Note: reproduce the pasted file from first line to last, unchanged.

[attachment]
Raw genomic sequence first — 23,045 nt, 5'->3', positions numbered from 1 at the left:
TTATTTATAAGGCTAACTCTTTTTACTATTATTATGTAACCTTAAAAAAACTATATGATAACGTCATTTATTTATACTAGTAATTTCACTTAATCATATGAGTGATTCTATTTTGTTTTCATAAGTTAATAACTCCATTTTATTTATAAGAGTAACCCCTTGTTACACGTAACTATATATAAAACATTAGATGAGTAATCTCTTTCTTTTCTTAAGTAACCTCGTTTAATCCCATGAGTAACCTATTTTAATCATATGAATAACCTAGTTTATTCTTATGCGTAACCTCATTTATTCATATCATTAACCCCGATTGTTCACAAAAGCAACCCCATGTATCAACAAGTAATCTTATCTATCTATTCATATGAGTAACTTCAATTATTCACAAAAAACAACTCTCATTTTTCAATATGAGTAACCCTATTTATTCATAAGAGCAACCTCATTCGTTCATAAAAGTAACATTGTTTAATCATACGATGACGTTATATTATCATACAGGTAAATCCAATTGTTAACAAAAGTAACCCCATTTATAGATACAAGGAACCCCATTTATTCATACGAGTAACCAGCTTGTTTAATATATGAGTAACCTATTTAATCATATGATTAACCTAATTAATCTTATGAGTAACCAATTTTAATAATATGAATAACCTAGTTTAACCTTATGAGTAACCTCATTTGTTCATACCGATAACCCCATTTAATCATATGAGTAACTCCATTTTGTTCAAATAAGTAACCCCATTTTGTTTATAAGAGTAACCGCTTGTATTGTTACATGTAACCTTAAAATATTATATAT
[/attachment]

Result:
Raw genomic sequence first — 23,045 nt, 5'->3', positions numbered from 1 at the left:
TTATTTATAAGGCTAACTCTTTTTACTATTATTATGTAACCTTAAAAAAACTATATGATAACGTCATTTATTTATACTAGTAATTTCACTTAATCATATGAGTGATTCTATTTTGTTTTCATAAGTTAATAACTCCATTTTATTTATAAGAGTAACCCCTTGTTACACGTAACTATATATAAAACATTAGATGAGTAATCTCTTTCTTTTCTTAAGTAACCTCGTTTAATCCCATGAGTAACCTATTTTAATCATATGAATAACCTAGTTTATTCTTATGCGTAACCTCATTTATTCATATCATTAACCCCGATTGTTCACAAAAGCAACCCCATGTATCAACAAGTAATCTTATCTATCTATTCATATGAGTAACTTCAATTATTCACAAAAAACAACTCTCATTTTTCAATATGAGTAACCCTATTTATTCATAAGAGCAACCTCATTCGTTCATAAAAGTAACATTGTTTAATCATACGATGACGTTATATTATCATACAGGTAAATCCAATTGTTAACAAAAGTAACCCCATTTATAGATACAAGGAACCCCATTTATTCATACGAGTAACCAGCTTGTTTAATATATGAGTAACCTATTTAATCATATGATTAACCTAATTAATCTTATGAGTAACCAATTTTAATAATATGAATAACCTAGTTTAACCTTATGAGTAACCTCATTTGTTCATACCGATAACCCCATTTAATCATATGAGTAACTCCATTTTGTTCAAATAAGTAACCCCATTTTGTTTATAAGAGTAACCGCTTGTATTGTTACATGTAACCTTAAAATATTATATAT